Data released by the research group said 18 percent of mortgage holders without equity loans had a home where more is owed on the loan than the house's current value, The Wall Street Journal reported Tuesday.
Among homeowners who took out home equity loans, lines of credit or other subordinate loans, however, 38 percent have homes considered underwater, CoreLogic said.
A variety of other data help define the problem. Home prices are down 34 percent from their peak value in 2006, an S&P/Case-Shiller home price index shows.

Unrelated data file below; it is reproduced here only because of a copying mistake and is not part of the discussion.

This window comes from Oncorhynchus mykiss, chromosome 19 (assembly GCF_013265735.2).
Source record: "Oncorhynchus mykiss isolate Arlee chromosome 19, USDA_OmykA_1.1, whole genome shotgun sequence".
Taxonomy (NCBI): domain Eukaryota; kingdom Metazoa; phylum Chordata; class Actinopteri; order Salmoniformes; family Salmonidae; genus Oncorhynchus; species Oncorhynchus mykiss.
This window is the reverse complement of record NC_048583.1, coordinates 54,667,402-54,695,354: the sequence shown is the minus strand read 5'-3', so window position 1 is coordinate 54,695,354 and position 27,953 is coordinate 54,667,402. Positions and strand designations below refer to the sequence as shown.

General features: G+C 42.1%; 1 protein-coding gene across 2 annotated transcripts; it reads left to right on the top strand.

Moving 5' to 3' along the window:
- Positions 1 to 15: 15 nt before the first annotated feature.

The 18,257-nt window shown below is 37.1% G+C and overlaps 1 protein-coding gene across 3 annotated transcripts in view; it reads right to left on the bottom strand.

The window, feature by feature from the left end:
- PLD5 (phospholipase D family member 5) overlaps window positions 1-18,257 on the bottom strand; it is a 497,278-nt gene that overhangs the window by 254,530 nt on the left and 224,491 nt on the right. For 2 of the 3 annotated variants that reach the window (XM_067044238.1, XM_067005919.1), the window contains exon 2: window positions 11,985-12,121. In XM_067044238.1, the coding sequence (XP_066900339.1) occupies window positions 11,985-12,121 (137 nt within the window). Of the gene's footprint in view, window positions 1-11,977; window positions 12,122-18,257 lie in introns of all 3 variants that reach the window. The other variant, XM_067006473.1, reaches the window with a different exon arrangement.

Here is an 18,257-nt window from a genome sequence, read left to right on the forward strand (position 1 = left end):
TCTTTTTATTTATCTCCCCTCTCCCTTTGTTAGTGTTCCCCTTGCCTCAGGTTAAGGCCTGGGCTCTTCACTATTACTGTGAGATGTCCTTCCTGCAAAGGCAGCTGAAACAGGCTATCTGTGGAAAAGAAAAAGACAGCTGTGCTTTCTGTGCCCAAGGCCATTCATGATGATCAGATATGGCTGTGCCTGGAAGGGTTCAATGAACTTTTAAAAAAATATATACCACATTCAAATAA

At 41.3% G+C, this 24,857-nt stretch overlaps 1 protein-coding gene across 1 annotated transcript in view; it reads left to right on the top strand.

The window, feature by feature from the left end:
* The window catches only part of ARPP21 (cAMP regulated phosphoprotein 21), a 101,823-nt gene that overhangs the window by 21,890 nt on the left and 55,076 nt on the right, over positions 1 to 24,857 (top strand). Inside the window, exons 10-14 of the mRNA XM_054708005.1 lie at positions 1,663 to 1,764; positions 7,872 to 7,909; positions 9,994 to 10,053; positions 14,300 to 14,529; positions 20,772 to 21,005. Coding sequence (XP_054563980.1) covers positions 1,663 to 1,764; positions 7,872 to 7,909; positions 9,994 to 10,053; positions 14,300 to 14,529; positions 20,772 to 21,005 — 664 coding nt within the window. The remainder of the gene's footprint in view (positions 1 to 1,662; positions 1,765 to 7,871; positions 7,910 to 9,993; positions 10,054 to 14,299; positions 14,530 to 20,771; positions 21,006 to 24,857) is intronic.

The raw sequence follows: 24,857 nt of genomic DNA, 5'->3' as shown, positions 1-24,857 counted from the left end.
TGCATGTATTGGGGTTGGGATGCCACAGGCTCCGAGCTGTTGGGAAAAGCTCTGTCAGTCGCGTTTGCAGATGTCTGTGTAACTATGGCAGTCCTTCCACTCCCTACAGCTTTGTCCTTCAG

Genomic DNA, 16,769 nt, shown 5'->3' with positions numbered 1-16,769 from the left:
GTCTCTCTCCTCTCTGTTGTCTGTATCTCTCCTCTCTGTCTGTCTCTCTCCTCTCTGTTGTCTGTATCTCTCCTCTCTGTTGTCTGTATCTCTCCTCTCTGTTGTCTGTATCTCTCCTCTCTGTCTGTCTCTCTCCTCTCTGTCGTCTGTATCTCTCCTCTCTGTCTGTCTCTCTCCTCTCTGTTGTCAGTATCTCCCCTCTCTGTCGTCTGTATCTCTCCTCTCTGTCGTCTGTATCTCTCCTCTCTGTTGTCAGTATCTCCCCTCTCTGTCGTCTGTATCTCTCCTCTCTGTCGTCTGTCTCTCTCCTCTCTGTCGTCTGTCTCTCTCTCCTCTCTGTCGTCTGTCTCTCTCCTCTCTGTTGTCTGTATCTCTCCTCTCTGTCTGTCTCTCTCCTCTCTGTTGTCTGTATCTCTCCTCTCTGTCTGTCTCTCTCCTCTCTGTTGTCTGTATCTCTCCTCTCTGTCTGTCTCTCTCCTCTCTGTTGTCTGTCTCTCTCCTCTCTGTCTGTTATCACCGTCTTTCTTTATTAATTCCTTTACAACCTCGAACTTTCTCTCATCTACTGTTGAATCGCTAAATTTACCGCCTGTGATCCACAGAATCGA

At the same time, the National Association of Realtors estimates it will take 9.2 months to sell all the homes listed on the market, provided homes sell at the current rate of sales.
That indicates the market has stalled.
Across the country, the number and percentage of homes underwater dropped from the fourth quarter of 2010 to the first quarter this year. But there were still 10.9 million homes in that situation January through March, CoreLogic said.
"When a homeowner's house is underwater, it's harder to get a credit card or a car loan. You can't put your home up for a small business loan. There are all sorts of little, pernicious effects that you don't necessarily think about," Moody's Analytics chief economist Mark Zandi said.